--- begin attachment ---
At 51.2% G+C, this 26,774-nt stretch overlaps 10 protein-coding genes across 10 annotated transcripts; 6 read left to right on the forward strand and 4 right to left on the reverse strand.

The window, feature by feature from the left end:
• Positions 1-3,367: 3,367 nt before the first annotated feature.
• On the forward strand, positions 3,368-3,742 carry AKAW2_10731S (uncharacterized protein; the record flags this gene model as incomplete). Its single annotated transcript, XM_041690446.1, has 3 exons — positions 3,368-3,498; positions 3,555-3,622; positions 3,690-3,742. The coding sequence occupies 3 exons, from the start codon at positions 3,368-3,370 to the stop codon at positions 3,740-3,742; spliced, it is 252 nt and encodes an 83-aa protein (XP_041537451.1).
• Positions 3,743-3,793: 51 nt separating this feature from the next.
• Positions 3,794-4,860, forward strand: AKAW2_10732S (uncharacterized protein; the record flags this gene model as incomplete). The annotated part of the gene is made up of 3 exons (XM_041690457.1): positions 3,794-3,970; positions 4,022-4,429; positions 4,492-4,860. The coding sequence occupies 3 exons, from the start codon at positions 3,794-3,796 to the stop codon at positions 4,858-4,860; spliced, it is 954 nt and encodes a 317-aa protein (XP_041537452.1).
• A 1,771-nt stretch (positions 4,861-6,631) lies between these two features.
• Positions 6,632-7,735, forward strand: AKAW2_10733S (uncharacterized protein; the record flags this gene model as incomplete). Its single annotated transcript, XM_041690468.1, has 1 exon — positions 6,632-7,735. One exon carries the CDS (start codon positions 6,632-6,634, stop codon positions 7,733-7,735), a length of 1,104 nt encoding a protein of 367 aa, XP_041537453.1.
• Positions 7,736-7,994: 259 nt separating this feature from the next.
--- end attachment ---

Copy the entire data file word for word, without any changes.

At 51.2% G+C, this 26,774-nt stretch overlaps 10 protein-coding genes across 10 annotated transcripts; 6 read left to right on the forward strand and 4 right to left on the reverse strand.

The window, feature by feature from the left end:
• Positions 1-3,367: 3,367 nt before the first annotated feature.
• On the forward strand, positions 3,368-3,742 carry AKAW2_10731S (uncharacterized protein; the record flags this gene model as incomplete). Its single annotated transcript, XM_041690446.1, has 3 exons — positions 3,368-3,498; positions 3,555-3,622; positions 3,690-3,742. The coding sequence occupies 3 exons, from the start codon at positions 3,368-3,370 to the stop codon at positions 3,740-3,742; spliced, it is 252 nt and encodes an 83-aa protein (XP_041537451.1).
• Positions 3,743-3,793: 51 nt separating this feature from the next.
• Positions 3,794-4,860, forward strand: AKAW2_10732S (uncharacterized protein; the record flags this gene model as incomplete). The annotated part of the gene is made up of 3 exons (XM_041690457.1): positions 3,794-3,970; positions 4,022-4,429; positions 4,492-4,860. The coding sequence occupies 3 exons, from the start codon at positions 3,794-3,796 to the stop codon at positions 4,858-4,860; spliced, it is 954 nt and encodes a 317-aa protein (XP_041537452.1).
• A 1,771-nt stretch (positions 4,861-6,631) lies between these two features.
• Positions 6,632-7,735, forward strand: AKAW2_10733S (uncharacterized protein; the record flags this gene model as incomplete). Its single annotated transcript, XM_041690468.1, has 1 exon — positions 6,632-7,735. One exon carries the CDS (start codon positions 6,632-6,634, stop codon positions 7,733-7,735), a length of 1,104 nt encoding a protein of 367 aa, XP_041537453.1.
• Positions 7,736-7,994: 259 nt separating this feature from the next.